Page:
I pooh-poohed the Titans at the time. They were 8-2 and sitting pretty on a six-game win streak despite injuries and up-and-down play on offense. They finished 12-5, closing with 4-3. I think every player has stunk it up so badly that we’ve sunk past SELL and we’re stuck with holding them. Sure, you want to keep Derrick Henry in win-now, but can you really be excited with anyone else? You may view A.J. Brown as a buy, but his 2021 hurt his value as it showed his floor is actually quite lower than what we expected after an impressive 2020. Tannehill was thought to be a low QB1 and while he’s a rock-solid QB2 in superflex, is there much difference between him and Derek Carr or Carson Wentz? D’Onta Foreman and Dontrell Hilliard gained a bit of traction as handcuffs or deep bench stashes. Julio Jones… My dear, sweet Julio. I suppose you can be excited for Nick Westbrook-Ikhine as a flex play, but he’s still severely limited in upside given the Titans’ run-first approach. He’s eating because Brown is not. Regardless of how far this team goes in the postseason, there are more questions than answers on offense.
My 2022 Evaluation:
Woods: SELL/SELL (B+)
White/Wilson: SELL/SELL/SELL (A)
Williams: HOLD/BUY (B+)
I was perfect in Week 12. Didn’t get anything wrong because we took off for Thanksgiving.
QB Russell Wilson (Win-Now: BUY, Rebuild: BUY, Superflex: BUY)
QB Mac Jones (Win-Now: HOLD, Rebuild: HOLD, Superflex: HOLD)
RB Christian McCaffrey (Win-Now: HOLD, Rebuild: SELL)
RB Antonio Gibson (Win-Now: HOLD, Rebuild: BUY)
I spent a lot of time hashing out scenarios on Wilson staying in Seattle or going. I’m still not convinced the team opts to keep him and send off Pete Carroll instead, but we’ll see how it plays out. Maybe his eagerness to leave has more to do with management than Carroll alone. I view 2021 as a coupon code you can submit at checkout when making a trade offer for Wilson. His value is a teensy bit lower now because we’ve seen no reprieve from the Seahawks’ struggles and the offseason will certainly be chock full of articles asking “should he stay or should he go?” This is the epitome of a buy-low.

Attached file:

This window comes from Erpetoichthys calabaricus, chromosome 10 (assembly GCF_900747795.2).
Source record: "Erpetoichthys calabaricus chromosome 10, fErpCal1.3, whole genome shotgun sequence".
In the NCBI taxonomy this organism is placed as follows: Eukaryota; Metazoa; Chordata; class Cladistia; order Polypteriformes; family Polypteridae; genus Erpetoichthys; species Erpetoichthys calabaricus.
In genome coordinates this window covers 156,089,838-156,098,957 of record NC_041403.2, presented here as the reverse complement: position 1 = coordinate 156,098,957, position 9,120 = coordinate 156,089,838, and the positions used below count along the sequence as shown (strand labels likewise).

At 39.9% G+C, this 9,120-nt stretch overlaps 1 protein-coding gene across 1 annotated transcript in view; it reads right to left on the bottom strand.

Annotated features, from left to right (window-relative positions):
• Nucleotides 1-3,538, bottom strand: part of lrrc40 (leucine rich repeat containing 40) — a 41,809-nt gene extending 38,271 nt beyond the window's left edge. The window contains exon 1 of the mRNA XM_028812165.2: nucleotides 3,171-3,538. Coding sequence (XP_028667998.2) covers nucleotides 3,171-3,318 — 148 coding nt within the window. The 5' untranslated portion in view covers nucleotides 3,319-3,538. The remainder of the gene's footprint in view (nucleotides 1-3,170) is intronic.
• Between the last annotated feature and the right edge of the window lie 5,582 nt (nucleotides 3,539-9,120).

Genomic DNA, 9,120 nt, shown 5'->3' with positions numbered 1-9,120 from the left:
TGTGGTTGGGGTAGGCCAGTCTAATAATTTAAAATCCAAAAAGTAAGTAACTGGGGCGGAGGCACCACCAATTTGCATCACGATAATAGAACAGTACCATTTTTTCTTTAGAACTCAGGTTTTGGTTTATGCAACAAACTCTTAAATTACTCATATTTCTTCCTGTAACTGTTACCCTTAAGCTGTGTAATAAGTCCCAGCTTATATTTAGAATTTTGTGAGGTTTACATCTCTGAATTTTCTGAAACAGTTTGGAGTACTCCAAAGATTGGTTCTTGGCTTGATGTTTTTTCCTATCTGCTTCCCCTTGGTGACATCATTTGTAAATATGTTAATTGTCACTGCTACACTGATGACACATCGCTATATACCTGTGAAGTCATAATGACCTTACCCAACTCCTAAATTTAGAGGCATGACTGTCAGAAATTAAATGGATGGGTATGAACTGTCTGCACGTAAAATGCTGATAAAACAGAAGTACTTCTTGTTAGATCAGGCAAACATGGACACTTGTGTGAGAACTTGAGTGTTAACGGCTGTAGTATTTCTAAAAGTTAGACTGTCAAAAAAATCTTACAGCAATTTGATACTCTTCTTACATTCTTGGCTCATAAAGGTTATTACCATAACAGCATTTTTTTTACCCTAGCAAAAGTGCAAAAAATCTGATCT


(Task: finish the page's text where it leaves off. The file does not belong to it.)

Jones, the most pro-ready QB in the draft, turned out to be the most pro-ready QB. Surprise, surprise as I stated, the rookie’s trade value peaked. And has since declined and perked back up after a big Week 17 game against Jacksonville. My evaluation of Jones would be best summarized as he enjoys a coaching staff that knows precisely what his limitations are and asks him to do nothing beyond that. There are perks to that, à la 2020 Ryan Tannehill—he is to me Alex Smith or Ryan Fitzpatrick 2.0. Unless the Patriots add a no-doubter WR1 like Davante Adams or Chris Godwin. Knowing the Patriots, they will prefer to get cute and add Allen Robinson and Michael Gallup and continue to skirt by on the efficiency of 8-yard curl and comeback routes. I’m very begrudgingly holding Jones but I’m praying some overzealous Pats fan buys into the hype and is willing to overspend.
McCaffrey’s second big injury this year forced me to come back with a told-ya-so analysis. CMC’s value took the dreaded second dip going from near untouchable headed into Week 1 to wavering in late October to a new low at the start of 2022. Shockingly, the dynasty gluttons are still holding relatively firm. Young bucks Jonathan Taylor, Najee Harris, D’Andre Swift and Javonte Williams are the clear new wave at the position, but no veterans have done much to push CMC off the value ledge. Alvin Kamara, Nick Chubb, Joe Mixon, Dalvin Cook and Austin Ekeler are all on his heels, though. McCaffrey turns 26 this summer, and I have no doubt he could still be a top-two running back with 15-plus healthy games played. I just don’t believe he’s capable of that and would prefer to cash out while I can still fetch 90 cents on the dollar for him. I also wrote about him in my Weeks 6-9 recap.
My outlook on Gibson still boils down to my read on his talent rather than focusing on his usage and production. Like Terry McLaurin, all of Washington’s playmakers are handicapped by a wildly inconsistent offense. I’m still not sure if Taylor Heinicke is really the answer here, and it also seems Ron Rivera has job security. Giving a coaching staff and unproven players time to blossom is a valid move, even if I don’t necessarily believe there’s much of a silver lining. Ultimately, Gibson is in a steady situation to see 15 touches per week and about 60% of the snaps. While the shine has worn off, I wouldn’t mind kicking the tires for a price check, but we’re looking at him like a mid-RB2 now. Is 2021 his floor? Ultimately, I believe it’s closer to his floor than his ceiling, which is why I like him as a slight buy-low value.